Codex des Gestuelle

The ‘Codex des Gestuelles’ project presents a phenomenology of perfume, exploring the gestures and experiences associated with applying scent. Although much time and thought has gone into the olfactory experience of fragrances and how to present the sensation of the perfume visually through the packaging, this is the first exploration I’ve seen into deciphering a fragrances usage. The ‘Codex des Gestuelles’ contemplates the performance of applying perfume as both a personal ritual and a wider shared cultural and environmental experience. Every gesture conveys a meaning and personality, codified in our everyday behavior through repetition and practice. The examination of this repertoire of actions is an example of stepping back and dissecting our actions – making the familiar strange – and exemplifying how important it is to categorize our behaviors and understand their meanings.

By exploring the gestures that precede the perfume, we are investigating the intermediate between the scent and ourselves, a display of the emotions and feelings we have in this time and space: elegance; sensuality; exhibition; protection; cleanliness. Some of the eminent gestures include:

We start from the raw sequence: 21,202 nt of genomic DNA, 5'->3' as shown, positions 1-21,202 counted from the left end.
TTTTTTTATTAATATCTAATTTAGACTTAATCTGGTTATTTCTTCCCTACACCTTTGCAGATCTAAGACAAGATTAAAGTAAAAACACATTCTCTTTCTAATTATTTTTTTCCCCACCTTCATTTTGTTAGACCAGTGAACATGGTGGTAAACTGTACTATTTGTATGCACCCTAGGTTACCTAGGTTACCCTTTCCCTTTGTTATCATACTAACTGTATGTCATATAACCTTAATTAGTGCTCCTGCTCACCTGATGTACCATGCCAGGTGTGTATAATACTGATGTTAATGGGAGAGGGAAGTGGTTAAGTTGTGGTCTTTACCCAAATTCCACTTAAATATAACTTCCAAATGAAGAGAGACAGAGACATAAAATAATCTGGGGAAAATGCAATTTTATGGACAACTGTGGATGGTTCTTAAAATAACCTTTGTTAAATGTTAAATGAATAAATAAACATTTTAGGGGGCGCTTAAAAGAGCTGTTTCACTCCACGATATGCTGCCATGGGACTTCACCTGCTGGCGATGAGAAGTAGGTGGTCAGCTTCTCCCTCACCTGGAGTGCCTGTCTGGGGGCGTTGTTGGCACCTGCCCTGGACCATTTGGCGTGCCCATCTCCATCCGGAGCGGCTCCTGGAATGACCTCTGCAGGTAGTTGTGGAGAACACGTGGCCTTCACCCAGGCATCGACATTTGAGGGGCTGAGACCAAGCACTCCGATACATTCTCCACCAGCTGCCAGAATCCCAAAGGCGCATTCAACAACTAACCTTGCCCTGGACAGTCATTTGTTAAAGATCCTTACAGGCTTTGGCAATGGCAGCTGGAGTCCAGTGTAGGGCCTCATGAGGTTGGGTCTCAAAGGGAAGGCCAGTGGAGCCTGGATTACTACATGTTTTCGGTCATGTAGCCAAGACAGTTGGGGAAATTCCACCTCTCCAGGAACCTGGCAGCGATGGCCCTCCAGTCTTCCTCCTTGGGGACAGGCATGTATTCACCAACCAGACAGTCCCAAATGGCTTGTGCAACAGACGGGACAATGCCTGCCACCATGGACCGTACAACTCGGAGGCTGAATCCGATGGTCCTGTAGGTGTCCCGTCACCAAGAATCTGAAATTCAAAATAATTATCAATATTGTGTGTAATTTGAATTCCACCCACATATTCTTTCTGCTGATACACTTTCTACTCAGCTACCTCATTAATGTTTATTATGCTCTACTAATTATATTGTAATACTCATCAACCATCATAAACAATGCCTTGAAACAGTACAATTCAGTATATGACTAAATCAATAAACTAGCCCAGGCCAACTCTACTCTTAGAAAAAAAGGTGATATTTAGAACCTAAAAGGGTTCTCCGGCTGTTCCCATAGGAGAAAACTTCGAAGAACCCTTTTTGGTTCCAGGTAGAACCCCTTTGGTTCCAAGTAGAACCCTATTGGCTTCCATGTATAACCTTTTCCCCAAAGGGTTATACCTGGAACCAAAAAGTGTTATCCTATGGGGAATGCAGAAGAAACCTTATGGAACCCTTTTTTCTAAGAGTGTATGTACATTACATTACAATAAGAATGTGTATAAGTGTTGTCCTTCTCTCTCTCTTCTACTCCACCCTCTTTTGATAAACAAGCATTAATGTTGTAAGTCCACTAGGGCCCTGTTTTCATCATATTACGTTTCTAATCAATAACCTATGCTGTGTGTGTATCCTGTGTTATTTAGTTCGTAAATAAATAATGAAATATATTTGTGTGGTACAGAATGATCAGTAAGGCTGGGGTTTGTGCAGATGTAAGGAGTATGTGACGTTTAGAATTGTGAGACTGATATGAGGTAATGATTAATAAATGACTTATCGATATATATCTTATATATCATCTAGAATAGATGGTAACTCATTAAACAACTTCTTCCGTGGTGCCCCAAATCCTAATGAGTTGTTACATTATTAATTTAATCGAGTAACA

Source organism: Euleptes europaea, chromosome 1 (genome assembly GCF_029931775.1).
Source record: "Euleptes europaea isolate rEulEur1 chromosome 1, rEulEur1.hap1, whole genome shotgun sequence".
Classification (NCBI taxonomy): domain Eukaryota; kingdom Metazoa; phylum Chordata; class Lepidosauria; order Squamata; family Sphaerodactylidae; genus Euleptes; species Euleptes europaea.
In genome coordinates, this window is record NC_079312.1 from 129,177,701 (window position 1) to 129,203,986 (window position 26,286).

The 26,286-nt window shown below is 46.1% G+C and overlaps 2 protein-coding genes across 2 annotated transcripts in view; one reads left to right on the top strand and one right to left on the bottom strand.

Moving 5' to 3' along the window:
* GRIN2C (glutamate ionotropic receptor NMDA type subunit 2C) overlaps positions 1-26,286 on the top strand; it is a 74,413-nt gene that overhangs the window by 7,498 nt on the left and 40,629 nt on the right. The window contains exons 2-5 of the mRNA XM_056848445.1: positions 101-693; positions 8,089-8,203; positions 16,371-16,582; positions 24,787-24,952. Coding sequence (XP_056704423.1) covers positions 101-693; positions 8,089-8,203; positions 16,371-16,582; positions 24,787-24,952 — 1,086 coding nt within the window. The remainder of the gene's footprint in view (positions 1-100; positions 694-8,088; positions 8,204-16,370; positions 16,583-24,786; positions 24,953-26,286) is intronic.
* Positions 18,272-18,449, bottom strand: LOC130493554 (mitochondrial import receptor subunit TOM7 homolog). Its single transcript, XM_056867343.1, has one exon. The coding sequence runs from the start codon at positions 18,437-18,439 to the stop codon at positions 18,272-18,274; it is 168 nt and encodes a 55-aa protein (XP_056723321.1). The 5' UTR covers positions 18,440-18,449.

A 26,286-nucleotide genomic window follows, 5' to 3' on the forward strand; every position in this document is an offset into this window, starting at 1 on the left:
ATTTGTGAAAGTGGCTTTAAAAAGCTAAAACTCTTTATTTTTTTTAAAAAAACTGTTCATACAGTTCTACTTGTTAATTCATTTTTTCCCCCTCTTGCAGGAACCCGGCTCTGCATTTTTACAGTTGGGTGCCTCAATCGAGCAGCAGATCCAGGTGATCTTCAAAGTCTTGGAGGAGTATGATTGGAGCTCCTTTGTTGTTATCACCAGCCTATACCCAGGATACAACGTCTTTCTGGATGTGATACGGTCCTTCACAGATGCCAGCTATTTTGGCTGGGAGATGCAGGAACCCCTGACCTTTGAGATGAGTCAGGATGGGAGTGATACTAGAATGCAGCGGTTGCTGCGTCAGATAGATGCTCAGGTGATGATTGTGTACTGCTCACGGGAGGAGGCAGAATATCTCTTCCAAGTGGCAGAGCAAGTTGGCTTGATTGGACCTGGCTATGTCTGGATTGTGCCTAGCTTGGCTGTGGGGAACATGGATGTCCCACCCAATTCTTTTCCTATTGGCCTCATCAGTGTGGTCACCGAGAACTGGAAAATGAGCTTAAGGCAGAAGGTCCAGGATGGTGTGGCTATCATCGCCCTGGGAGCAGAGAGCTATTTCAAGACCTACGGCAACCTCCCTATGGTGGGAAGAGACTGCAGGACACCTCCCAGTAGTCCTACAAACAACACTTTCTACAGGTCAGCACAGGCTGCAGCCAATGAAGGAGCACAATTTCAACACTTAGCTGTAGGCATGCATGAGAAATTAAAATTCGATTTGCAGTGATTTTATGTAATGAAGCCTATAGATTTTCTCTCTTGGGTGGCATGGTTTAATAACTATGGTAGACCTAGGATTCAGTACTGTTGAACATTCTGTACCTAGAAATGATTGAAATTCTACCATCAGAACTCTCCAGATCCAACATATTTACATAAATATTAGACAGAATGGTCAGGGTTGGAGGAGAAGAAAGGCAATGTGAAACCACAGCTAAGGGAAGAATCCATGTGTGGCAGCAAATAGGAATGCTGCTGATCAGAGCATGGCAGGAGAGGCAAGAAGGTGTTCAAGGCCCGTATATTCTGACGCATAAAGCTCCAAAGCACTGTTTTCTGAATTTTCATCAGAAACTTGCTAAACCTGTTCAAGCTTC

The Smellfie: Olfactory cliché, the action of smelling ones wrists after using perfume, a gesture of worship dedicated to the smell: “I smell so I am”.

Deliprecis: Refers to a person who delicately targets precise points such as the back of the ears up to the neck, wrists, the hollow of the elbow… to retain the perfume there. Blatantly deliberate gestures.

Sprayducter: A man who abundantly sprays the bust with perfume in order to seduce. A flirting Don Juan.

Debrumer: The action of vigorously patting the face with scent to get rid of morning drowsiness; the equivalent of an espresso.

Ennuager: Someone who transforms the fragrance into a cloud to immerse oneself in; a display of extravagant happiness.

The ‘Codex des Gestuelles’ provokes us to question what these gestures might says about the user, their environment and personality, and proves how the most seemingly natural of bodily responses can open a door into our individual and collective human experience.

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